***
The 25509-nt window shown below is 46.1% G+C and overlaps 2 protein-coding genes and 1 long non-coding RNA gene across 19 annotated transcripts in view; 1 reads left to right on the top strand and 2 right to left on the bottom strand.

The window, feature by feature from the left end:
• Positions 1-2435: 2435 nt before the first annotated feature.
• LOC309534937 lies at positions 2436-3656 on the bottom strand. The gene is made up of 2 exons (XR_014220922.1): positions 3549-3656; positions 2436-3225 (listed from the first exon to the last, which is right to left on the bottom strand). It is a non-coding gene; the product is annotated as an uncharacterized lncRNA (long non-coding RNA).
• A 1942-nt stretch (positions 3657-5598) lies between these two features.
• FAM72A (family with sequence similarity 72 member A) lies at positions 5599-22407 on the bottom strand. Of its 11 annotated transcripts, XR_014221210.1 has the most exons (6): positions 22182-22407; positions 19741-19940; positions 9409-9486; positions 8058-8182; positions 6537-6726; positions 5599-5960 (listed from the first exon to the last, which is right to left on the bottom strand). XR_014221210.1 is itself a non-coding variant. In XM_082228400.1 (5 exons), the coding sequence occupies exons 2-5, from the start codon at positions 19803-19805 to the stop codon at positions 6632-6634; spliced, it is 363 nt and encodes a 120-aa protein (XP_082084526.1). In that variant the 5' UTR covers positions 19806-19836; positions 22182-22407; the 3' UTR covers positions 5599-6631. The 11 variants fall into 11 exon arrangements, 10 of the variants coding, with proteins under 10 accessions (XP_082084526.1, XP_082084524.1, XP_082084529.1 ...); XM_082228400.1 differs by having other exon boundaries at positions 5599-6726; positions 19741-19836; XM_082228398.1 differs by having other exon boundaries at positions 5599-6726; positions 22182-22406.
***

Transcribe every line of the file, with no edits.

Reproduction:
The 25509-nt window shown below is 46.1% G+C and overlaps 2 protein-coding genes and 1 long non-coding RNA gene across 19 annotated transcripts in view; 1 reads left to right on the top strand and 2 right to left on the bottom strand.

The window, feature by feature from the left end:
• Positions 1-2435: 2435 nt before the first annotated feature.
• LOC309534937 lies at positions 2436-3656 on the bottom strand. The gene is made up of 2 exons (XR_014220922.1): positions 3549-3656; positions 2436-3225 (listed from the first exon to the last, which is right to left on the bottom strand). It is a non-coding gene; the product is annotated as an uncharacterized lncRNA (long non-coding RNA).
• A 1942-nt stretch (positions 3657-5598) lies between these two features.
• FAM72A (family with sequence similarity 72 member A) lies at positions 5599-22407 on the bottom strand. Of its 11 annotated transcripts, XR_014221210.1 has the most exons (6): positions 22182-22407; positions 19741-19940; positions 9409-9486; positions 8058-8182; positions 6537-6726; positions 5599-5960 (listed from the first exon to the last, which is right to left on the bottom strand). XR_014221210.1 is itself a non-coding variant. In XM_082228400.1 (5 exons), the coding sequence occupies exons 2-5, from the start codon at positions 19803-19805 to the stop codon at positions 6632-6634; spliced, it is 363 nt and encodes a 120-aa protein (XP_082084526.1). In that variant the 5' UTR covers positions 19806-19836; positions 22182-22407; the 3' UTR covers positions 5599-6631. The 11 variants fall into 11 exon arrangements, 10 of the variants coding, with proteins under 10 accessions (XP_082084526.1, XP_082084524.1, XP_082084529.1 ...); XM_082228400.1 differs by having other exon boundaries at positions 5599-6726; positions 19741-19836; XM_082228398.1 differs by having other exon boundaries at positions 5599-6726; positions 22182-22406.